NEW YORKRegimens based on cisplatin (Platinol), irinotecan
(Camptosar), and paclitaxel (Taxol) may provide a better alternative
than cisplatin and 5-fluorouracil (5-FU) in treating difficult cases
of gastric and esophageal cancers. Developing more effective
therapies has considerable public health importance because of the
high incidence and mortality rates of these cancers, commented Eileen
M. OReilly, MD, of Memorial Sloan-Kettering Cancer Center in
Gastric and esophageal cancers affect 33,800 per year. Mortality is
60% for gastric cancer and 90% for esophageal cancer. Dr.
OReilly spoke at a clinical investigators workshop
sponsored by the University of Texas M. D. Anderson Cancer Center and
As described by Dr. OReilly, the rationale for combining
irinotecan and cisplatin is based on the following: each is active as
a single agent; cisplatin induces DNA-cisplatin adducts; and
irinotecan blocks DNA repair mechanisms by inhibiting
Phase I studies using cisplatin at 30 mg/m² plus irinotecan at
65 mg/m² found manageable toxicity and produced seven partial
responses among 30 evaluable patients with varied cancers. This was
followed by a phase II study in 38 patients with metastatic or
unresectable esophageal cancer. Cisplatin 30 mg/m² and
irinotecan 65 mg/m² were cycled weekly, with a 4 weeks on, 2
weeks off schedule.
Complete and Partial Responses
The primary endpoint was response rate, and secondary
end-points were dysphagia relief, quality of life, toxicity, and
survival, Dr. OReilly said.
Cisplatin/irinotecan produced partial responses in 52% of patients
(18/34) and complete responses in 5% of patients (2/34), for an
overall response rate of 57% (20/34). The median response duration
was 4.2 months, and median survival was 14.6 months. Responses
occurred in 52% of adenocarcinomas and in 66% of squamous cancers.
Dysphagia relief was a major secondary endpoint. Dr. OReilly
reported that dysphagia resolved in 70% of patients (14/20), improved
in 20%, and worsened or was unchanged in 10%.
The most serious toxicities were grade 3 or 4 neutropenia in 46% of
patients, grade 3 anemia in 31%, and grade 3 diarrhea in 11%. A
number of patients required delay or shortening of the treatment
cycles, mostly due to failure to meet white blood cell and neutrophil
recovery requirements in weeks 3-4, Dr. OReilly said.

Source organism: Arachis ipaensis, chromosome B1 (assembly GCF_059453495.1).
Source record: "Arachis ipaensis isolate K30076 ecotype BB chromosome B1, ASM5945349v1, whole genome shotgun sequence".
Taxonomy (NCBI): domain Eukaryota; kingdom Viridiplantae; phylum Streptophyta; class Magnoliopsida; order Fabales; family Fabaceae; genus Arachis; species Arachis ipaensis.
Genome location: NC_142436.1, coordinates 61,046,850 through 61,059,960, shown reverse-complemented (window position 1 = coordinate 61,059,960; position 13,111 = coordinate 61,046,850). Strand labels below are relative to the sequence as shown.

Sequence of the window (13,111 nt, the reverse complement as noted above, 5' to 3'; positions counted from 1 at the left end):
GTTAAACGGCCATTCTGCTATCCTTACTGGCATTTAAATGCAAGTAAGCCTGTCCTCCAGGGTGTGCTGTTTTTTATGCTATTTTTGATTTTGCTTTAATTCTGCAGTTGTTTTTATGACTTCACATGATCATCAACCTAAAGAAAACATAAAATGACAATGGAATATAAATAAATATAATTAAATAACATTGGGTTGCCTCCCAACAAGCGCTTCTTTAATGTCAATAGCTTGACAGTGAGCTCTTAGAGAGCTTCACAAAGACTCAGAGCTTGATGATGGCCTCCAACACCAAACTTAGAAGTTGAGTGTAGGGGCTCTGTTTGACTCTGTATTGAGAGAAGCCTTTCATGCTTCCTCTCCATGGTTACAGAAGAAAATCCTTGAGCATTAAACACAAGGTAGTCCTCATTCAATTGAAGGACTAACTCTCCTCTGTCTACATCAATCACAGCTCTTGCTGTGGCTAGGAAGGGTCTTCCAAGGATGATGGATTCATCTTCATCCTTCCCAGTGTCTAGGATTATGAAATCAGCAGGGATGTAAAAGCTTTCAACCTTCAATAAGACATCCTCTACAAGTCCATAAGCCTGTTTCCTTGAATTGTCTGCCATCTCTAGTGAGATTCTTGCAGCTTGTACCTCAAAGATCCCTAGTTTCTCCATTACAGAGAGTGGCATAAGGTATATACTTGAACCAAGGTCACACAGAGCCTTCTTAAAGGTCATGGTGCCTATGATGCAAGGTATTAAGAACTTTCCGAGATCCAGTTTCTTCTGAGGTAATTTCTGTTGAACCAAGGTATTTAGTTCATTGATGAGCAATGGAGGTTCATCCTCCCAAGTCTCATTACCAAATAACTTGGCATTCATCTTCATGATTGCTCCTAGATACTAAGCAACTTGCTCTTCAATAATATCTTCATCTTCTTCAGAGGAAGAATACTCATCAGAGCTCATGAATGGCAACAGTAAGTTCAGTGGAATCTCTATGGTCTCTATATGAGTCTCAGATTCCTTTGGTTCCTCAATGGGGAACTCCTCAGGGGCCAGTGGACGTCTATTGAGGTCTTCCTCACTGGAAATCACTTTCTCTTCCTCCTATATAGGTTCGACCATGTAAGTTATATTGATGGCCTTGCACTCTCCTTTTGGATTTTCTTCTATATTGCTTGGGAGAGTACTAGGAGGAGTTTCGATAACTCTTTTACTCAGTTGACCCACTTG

This regimen is now being studied in a confirmatory multicenter
community-based phase II trial in metastatic or unresectable
esophageal cancer. Patients will be cycled 2 weeks on and 1 week off
in an effort to limit toxicity.
Gastric Cancer Results
Results with cisplatin/irinotecan in gastric cancer have been
less encouraging than those in esophageal cancer, Dr.
OReilly acknowledged. There were 33% partial responses and no
complete responses. In addition, 38% of doses had to be delayed, and
23% of doses could not be given, even though G-CSF was used in 59% of
patients. One third of patients had outright disease
progression despite treatment, and one third had to be hospitalized,
mainly for neutropenia or diarrhea, Dr. OReilly said.
Phase I trials now underway are testing weekly irinotecan plus
radiation therapy, biweekly irinotecan/cisplatin, and weekly
paclitaxel plus irinotecan/cisplatin in locally advanced upper
gastrointestinal cancers. Dr. OReilly said that preliminary
data from a phase I study of radiation therapy plus
irinotecan/cisplatin in locally advanced esophageal cancer found
pathological complete remission in two of three evaluable patients at
the 40 mg/m² irinotecan dose level and that five of six patients
showed improvement on barium swallow after induction. The phase I
trial of weekly paclitaxel plus irinotecan/cisplatin has enrolled 16
patients with upper GI tumors and has so far shown partial remission
in five of eight patients with esophageal cancer (all previously
treatment-naive) and in two of three patients with gastric cancer.
Paclitaxel plus irinotecan/cis-platin is an active treatment in
esophageal cancer and offers an alternative to cisplatin/5-FU,
Dr. OReilly concluded. It is potentially an active
regimen to develop for esophageal and for gastric cancers.